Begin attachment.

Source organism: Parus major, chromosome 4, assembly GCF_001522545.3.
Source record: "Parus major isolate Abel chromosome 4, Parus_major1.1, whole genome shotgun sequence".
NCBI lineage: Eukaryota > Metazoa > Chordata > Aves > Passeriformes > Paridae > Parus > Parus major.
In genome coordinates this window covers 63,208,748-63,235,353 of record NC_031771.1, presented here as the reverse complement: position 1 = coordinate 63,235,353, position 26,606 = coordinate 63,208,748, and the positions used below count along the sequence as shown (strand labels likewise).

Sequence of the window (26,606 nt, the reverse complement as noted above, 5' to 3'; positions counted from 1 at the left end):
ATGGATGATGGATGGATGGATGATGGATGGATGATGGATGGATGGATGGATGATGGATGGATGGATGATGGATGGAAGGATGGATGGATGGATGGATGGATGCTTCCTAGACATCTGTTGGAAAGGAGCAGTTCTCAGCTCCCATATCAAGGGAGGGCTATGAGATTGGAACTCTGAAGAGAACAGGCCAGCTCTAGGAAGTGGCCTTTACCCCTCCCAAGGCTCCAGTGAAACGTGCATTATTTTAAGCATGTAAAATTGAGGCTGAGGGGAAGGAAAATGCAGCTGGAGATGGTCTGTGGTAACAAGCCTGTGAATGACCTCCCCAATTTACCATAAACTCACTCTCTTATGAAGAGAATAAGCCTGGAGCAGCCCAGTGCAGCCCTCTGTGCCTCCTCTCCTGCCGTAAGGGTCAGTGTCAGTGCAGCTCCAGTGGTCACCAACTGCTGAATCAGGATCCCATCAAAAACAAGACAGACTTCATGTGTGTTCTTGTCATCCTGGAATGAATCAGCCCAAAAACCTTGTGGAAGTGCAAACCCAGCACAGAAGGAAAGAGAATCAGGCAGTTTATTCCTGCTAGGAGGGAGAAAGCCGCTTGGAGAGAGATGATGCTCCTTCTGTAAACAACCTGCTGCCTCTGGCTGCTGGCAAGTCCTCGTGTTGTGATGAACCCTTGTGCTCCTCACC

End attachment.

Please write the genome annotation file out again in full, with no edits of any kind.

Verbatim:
Source organism: Parus major, chromosome 4, assembly GCF_001522545.3.
Source record: "Parus major isolate Abel chromosome 4, Parus_major1.1, whole genome shotgun sequence".
NCBI lineage: Eukaryota > Metazoa > Chordata > Aves > Passeriformes > Paridae > Parus > Parus major.
In genome coordinates this window covers 63,208,748-63,235,353 of record NC_031771.1, presented here as the reverse complement: position 1 = coordinate 63,235,353, position 26,606 = coordinate 63,208,748, and the positions used below count along the sequence as shown (strand labels likewise).

Sequence of the window (26,606 nt, the reverse complement as noted above, 5' to 3'; positions counted from 1 at the left end):
ATGGATGATGGATGGATGGATGATGGATGGATGATGGATGGATGGATGGATGATGGATGGATGGATGATGGATGGAAGGATGGATGGATGGATGGATGGATGCTTCCTAGACATCTGTTGGAAAGGAGCAGTTCTCAGCTCCCATATCAAGGGAGGGCTATGAGATTGGAACTCTGAAGAGAACAGGCCAGCTCTAGGAAGTGGCCTTTACCCCTCCCAAGGCTCCAGTGAAACGTGCATTATTTTAAGCATGTAAAATTGAGGCTGAGGGGAAGGAAAATGCAGCTGGAGATGGTCTGTGGTAACAAGCCTGTGAATGACCTCCCCAATTTACCATAAACTCACTCTCTTATGAAGAGAATAAGCCTGGAGCAGCCCAGTGCAGCCCTCTGTGCCTCCTCTCCTGCCGTAAGGGTCAGTGTCAGTGCAGCTCCAGTGGTCACCAACTGCTGAATCAGGATCCCATCAAAAACAAGACAGACTTCATGTGTGTTCTTGTCATCCTGGAATGAATCAGCCCAAAAACCTTGTGGAAGTGCAAACCCAGCACAGAAGGAAAGAGAATCAGGCAGTTTATTCCTGCTAGGAGGGAGAAAGCCGCTTGGAGAGAGATGATGCTCCTTCTGTAAACAACCTGCTGCCTCTGGCTGCTGGCAAGTCCTCGTGTTGTGATGAACCCTTGTGCTCCTCACC